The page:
New Castle News
NEW CASTLE —
We readily admit we have no firsthand insight into a dispute involving Laurel High School’s cross-country coach.
But we do know these controversies have consequences, and we think Laurel officials need to take some positive steps in order to minimize them.
At issue is a decision by the Laurel school board to open the position of cross-country coach Greg Schmitt. This comes despite the fact Laurel’s girls cross-country team has captured the last two WPIAL championships.
So one presumes the move to seek applicants for the position has nothing to do with Schmitt’s coaching skills. But Laurel officials aren’t explaining their rationale, understandably citing personnel considerations in the matter.
However, Schmitt has talked to the New Castle News. And he claims the decision stems from comments he had made to this newspaper after a meet that Laurel officials supposedly decried as negative toward the district. He also said a parent had complained that Schmitt had used profanity in front of students during a bus trip following a meet.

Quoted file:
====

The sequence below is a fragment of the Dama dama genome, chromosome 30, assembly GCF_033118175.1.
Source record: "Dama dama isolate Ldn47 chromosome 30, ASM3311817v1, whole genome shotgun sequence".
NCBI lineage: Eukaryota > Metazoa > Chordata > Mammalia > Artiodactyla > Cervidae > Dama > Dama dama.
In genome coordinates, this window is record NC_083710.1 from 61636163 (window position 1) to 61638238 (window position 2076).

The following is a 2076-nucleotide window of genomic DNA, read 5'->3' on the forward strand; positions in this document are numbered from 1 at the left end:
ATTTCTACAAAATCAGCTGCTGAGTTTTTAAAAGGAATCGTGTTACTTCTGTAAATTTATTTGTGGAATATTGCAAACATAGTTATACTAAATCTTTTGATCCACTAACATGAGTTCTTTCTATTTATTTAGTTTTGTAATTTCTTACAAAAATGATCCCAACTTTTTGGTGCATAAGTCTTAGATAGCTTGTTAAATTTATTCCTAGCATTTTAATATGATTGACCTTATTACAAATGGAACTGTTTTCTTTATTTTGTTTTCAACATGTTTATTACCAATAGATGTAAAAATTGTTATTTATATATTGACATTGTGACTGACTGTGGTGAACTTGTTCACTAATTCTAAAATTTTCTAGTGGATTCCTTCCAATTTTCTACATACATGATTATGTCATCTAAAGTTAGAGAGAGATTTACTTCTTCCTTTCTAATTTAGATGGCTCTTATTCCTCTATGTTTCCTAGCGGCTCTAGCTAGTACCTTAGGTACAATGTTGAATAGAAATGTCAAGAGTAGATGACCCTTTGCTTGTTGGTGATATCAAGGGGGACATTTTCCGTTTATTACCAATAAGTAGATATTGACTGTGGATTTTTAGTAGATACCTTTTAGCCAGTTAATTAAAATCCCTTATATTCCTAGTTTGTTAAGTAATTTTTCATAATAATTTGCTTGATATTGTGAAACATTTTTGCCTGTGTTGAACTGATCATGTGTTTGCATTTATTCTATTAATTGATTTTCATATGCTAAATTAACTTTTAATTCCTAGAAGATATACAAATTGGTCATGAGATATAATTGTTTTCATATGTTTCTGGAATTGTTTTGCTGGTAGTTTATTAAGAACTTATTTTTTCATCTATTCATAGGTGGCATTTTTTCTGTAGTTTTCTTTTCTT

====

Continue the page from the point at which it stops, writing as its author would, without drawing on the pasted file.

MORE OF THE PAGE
From what we see, the comments cited by Schmitt hardly qualify as a reason to get rid of a coach. As for allegations of swearing, cross-country team members who showed up at Tuesday night’s Laurel school board meeting in support of Schmitt denied any such incident took place.
If there were other problems with Schmitt within the district, we don’t know what those are.
So what we have is a school district working to remove a successful coach, who appears to have widespread support from team members and their parents. The justification for Schmitt’s removal effectively stands as a puzzle.
And it’s a puzzle that has the potential to damage morale at Laurel. Student athletes confused by the situation are bound to wonder about the decision-making process within the school system. And other coaches may receive the message that they are walking on eggshells, with support potentially withdrawn from them for flimsy reasons.
None of that is helpful. And we think Laurel officials must take some meaningful steps to resolve it.
First, they need to review the decision-making process to date. If the move to oust Schmitt was based primarily on now-disputed allegations about swearing, that ought to be grounds to revisit the decision.
Plus, it also should serve as a warning about jumping to conclusions. Was the complaint against Schmitt properly investigated? Was the evidence reviewed?
By making his dissatisfaction with Laurel’s decision public, Schmitt has basically waived any privacy rights. This creates the opportunity for Laurel to clear the air.